Former college baseball players can proceed in lawsuit against NCAA with pseudonyms, federal judge rules

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Former members of the University of San Francisco baseball team can proceed using pseudonyms in their federal lawsuit against the National Collegiate Athletic Association regarding alleged abuse by coaches, a judge in the Southern District of Indiana ruled Tuesday.

The 14 plaintiffs — all referred to in court documents as John Doe — filed a class action lawsuit against the NCAA in February. The athletic association faces claims including breach of contract, negligence and intentional infliction of emotional distress.

In a motion to proceed under pseudonyms, the plaintiffs argued that as victims of “repeated sexual misconduct and retaliation,” they reasonably feared further harm by disclosing their identities.

The NCAA did not object.

Magistrate Judge Mark Dinsmore granted the motion, ruling that despite general disapproval in the 7th District Court of Appeals for using pseudonyms, the plaintiffs’ needs in this case for anonymity “outweighs the presumption of openness in judicial proceedings.”

According to the lawsuit, the NCAA failed to protect the health and safety of student-athletes and perpetuated a “continuing cycle of abusive coaches who move unchecked among NCAA member schools.”

The case is John Doe 1, John Doe 2, John Doe 3, John Doe 4, John Doe 5, John Doe 6, John Doe 7, John Doe 8, John Doe 10, John Doe 12, John Doe 13, and John Doe 14, individually and on behalf of all others similarly situated v. National Collegiate Athletic Association, 1:23-CV-00542-SEB-MJD.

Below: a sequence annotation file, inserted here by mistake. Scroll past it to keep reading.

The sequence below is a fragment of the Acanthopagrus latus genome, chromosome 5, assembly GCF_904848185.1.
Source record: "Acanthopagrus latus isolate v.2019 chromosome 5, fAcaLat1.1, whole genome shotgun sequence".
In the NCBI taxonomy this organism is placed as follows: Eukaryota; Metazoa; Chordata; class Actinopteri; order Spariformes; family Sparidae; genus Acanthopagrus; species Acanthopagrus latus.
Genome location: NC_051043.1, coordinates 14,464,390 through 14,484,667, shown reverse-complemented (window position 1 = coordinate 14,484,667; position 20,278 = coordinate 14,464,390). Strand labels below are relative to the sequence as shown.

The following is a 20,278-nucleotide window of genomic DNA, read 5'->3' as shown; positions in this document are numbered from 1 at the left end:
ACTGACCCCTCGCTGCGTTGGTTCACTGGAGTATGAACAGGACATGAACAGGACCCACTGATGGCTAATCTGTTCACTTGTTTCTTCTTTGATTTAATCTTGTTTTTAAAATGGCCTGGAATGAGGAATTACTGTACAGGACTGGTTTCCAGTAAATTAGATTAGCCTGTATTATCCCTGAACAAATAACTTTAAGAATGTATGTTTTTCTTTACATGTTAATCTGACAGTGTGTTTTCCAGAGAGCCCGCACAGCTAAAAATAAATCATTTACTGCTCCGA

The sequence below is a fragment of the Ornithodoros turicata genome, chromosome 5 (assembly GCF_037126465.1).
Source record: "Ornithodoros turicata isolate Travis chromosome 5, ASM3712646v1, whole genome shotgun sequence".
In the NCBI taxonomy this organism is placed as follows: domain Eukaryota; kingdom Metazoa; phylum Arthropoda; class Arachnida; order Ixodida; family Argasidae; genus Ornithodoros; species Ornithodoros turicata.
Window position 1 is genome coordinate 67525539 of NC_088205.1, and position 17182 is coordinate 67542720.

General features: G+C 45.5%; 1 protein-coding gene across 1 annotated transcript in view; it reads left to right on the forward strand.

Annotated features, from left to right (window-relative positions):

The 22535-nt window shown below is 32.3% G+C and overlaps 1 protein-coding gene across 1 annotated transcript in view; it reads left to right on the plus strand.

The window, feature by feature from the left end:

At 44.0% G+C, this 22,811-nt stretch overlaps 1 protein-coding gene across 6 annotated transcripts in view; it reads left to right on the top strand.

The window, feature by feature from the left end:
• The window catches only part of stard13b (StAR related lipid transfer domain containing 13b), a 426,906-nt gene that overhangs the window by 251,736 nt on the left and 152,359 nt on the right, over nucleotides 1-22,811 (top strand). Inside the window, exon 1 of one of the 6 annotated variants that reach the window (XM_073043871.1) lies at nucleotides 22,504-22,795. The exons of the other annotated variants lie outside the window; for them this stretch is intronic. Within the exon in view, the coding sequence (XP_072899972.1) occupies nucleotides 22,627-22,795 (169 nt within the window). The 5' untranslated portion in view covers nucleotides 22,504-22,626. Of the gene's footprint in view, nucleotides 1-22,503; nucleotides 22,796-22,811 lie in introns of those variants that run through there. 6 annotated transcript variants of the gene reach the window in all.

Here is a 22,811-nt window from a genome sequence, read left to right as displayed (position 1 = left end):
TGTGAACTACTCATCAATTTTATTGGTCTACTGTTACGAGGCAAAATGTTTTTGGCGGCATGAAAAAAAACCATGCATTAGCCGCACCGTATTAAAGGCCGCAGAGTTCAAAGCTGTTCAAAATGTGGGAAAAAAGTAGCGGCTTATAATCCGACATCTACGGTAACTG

The former players originally named the NCAA, along with former coaches and the school, in a lawsuit in California: John Doe 1, et al. v. National Collegiate Athletic Assoc., No. 3:22- CV10559-LB (N.D. Cal.).

That court dismissed the NCAA from the case, finding it had no personal jurisdiction over the NCAA, which is headquartered in Indianapolis.

The plaintiffs then filed their case against the athletic association in Indiana’s Southern District.

The former players allege former USF assistant coach Troy Nakamura, referred to in court documents as Coach Naks, created an “intolerable sexualized environment.”

They also allege former head coach Nino Giarratano, referred to in court documents as Coach G, “not only tolerated, but participated in” the environment created by Nakamura.

According to the complaint, within a couple months of arriving on campus as freshmen, coaches began mentally and physically abusing players. That included telling them they “f—— suck so much” and using gay slurs directed at players.

Giarratano allegedly told one player he “might as well kill himself,” the complaint says.

The lawsuit also alleges coaches made pitchers participate in a “strip game” during practice, where pitchers would have to take off an item of clothing if they made an error, sometimes eventually only being left in underwear. Coaches are also accused of giving out sex toys during team gift exchanges.

USF fired Giarratano in March 2022 after the original lawsuit was filed. Nakamura was fired in January 2022.

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